Shifting to managed care entails a major restructuring of the organization and financing of services. Adopting managed care may yield positive results -- including more efficient delivery of services, better access to services and positive outcomes for consumers -- but such results are achieved only when the transition to managed care is carefully planned and implemented. The distilled experience with managed mental health services points to the importance of a state's having a clear concept of how managed care will advance its overarching system goals and objectives. Employing managed care effectively requires expertise in crafting contracts with managed care organizations and a commitment to monitor their performance.

The expansion of managed care to people on Medicaid who have a significant disability due to serious mental illness has been controversial - both reviled as a system of unreasonable rationing that hurts those most in need, and held up as the solution to a series of long-standing and difficult problems in public mental health systems. According to state officials with several years' experience, neither of these assessments … is accurate. Many states that have already adopted managed care approaches in their public mental health systems report considerable success, but they also warn of limits on the extent to which reform can be accomplished by changing organizational structures and financing.9

Today, approximately fifteen states operate distinct Medicaid managed care delivery systems that serve working age adults with serious mental illnesses along with other Medicaid beneficiaries who require mental health services.10 These individuals are served through specialty "behavioral health" 1915(b) waiver programs or "carved out" managed care arrangements that are part of 1115 Demonstration waiver programs. In some cases, managed care delivery systems operate only in some parts of a state rather than statewide. In recent years, there has been less activity on the part of states to shift the provision of mental health services to managed care.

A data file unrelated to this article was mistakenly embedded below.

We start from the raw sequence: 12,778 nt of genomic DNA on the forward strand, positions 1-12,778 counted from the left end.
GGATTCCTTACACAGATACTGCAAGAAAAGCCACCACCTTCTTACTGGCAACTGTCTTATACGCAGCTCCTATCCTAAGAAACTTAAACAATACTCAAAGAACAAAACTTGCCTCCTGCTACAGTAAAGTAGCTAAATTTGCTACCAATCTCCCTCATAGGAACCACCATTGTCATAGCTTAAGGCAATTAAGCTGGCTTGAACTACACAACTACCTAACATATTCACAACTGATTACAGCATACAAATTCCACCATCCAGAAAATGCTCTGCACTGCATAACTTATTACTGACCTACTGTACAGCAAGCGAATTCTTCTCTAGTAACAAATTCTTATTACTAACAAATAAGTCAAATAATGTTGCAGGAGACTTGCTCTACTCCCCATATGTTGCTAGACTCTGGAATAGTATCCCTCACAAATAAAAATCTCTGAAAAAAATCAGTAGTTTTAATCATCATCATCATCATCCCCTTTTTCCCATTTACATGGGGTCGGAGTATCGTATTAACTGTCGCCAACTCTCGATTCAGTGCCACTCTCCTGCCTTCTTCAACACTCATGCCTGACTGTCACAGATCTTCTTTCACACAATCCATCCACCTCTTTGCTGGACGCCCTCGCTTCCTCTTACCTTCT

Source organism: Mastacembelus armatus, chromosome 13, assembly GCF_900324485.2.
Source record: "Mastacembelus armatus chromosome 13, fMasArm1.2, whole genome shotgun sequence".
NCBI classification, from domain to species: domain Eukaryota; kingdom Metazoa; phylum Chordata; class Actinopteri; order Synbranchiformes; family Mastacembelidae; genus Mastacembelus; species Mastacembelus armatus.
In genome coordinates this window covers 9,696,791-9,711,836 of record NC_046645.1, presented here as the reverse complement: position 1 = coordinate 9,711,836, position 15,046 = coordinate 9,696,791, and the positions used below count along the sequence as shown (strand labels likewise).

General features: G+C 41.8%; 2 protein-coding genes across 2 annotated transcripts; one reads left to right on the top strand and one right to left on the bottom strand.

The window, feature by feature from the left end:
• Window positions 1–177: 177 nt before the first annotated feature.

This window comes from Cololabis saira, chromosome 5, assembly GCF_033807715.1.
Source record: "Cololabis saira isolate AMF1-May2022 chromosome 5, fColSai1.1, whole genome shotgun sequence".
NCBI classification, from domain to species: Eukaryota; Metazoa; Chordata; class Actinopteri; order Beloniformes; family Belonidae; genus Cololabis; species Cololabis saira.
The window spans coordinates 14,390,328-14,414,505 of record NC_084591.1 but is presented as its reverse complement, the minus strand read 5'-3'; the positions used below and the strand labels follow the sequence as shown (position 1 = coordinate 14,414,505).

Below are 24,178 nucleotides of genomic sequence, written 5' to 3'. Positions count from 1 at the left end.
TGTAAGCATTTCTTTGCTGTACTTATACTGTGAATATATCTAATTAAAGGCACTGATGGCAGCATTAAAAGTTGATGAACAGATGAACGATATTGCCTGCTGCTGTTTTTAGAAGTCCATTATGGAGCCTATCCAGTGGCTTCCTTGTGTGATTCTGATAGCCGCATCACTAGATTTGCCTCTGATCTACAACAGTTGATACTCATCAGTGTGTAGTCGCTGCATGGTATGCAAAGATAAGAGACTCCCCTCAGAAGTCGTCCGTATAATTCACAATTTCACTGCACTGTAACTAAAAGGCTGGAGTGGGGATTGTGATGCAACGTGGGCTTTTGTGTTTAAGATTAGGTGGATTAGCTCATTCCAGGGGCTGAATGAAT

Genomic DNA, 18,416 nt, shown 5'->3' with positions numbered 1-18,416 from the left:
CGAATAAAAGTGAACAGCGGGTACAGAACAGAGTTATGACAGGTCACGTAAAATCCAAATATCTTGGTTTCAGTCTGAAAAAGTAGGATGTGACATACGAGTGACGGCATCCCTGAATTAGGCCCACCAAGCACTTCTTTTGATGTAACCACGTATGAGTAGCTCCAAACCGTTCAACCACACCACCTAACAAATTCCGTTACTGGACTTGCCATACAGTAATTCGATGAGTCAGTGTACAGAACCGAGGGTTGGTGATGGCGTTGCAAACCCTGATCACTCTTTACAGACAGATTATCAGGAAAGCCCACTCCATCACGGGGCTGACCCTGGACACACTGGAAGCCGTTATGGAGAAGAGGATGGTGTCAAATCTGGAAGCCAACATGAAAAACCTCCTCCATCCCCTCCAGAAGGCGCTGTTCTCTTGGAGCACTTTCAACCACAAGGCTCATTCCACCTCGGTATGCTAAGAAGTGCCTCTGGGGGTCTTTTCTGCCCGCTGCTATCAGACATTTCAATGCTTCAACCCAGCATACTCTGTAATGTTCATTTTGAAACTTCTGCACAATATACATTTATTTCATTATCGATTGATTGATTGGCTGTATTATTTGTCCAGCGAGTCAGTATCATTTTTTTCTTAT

Rather than operate a managed care delivery system, some states have implemented hybrid arrangements that incorporate some functions (e.g., utilization review and management) that are often identified with managed care models, but keep the state in the position of managing services directly. For example, some states maintain fee-for-service delivery systems but have engaged private sector firms or organizations (called Administrative Services Organizations or ASOs) to conduct these functions or have assumed these functions themselves. As discussed in Chapter 4, for example, Georgia decided to contract with a private sector ASO to conduct utilization review and management activities for its expanded rehabilitative services. Nebraska also employs an ASO, as do several other states. Utilization review is a basic Medicaid administrative function, and contracting with an ASO can aid a state in acquiring the necessary expertise to conduct this function. Employing an ASO arrangement does not require a Medicaid waiver.

Other features and functions usually attributed to managed care models can also be incorporated into fee-for-service systems without a Medicaid waiver. These include: (1) service planning requirements structured to ensure the coordinated provision of the full range of mental health services, (2) targeted case management to coordinate services, (3) prior authorization mechanisms to assure that services match consumer needs, and (4) the establishment of well-defined medical necessity criteria.

There is a misperception that a state must shift to managed care in order to limit providers to only those that are highly qualified. Medicaid law does dictate that, absent a waiver, a state must enter into a provider agreement with all qualified providers. In some cases, this provision has posed difficulties for states that want to avoid contracting with low quality vendors. But, as previously stated, under current Medicaid law, states may establish standards to ensure that only capable providers/ vendors furnish services. Shifting to a managed care service delivery system is not necessary to secure this result. However, it is worth noting that limiting the number of providers has not been a central feature of managed behavioral health programs. Indeed, state contractual requirements typically encourage managed care organizations to expand provider networks to include non-traditional providers and minority provider organizations.11

In sum, managed care is an alternative way to furnish Medicaid mental health services. Federal policy permits a state to shift the service delivery to managed care by securing a waiver. However, some features of managed care also may be implemented in fee-for-service systems.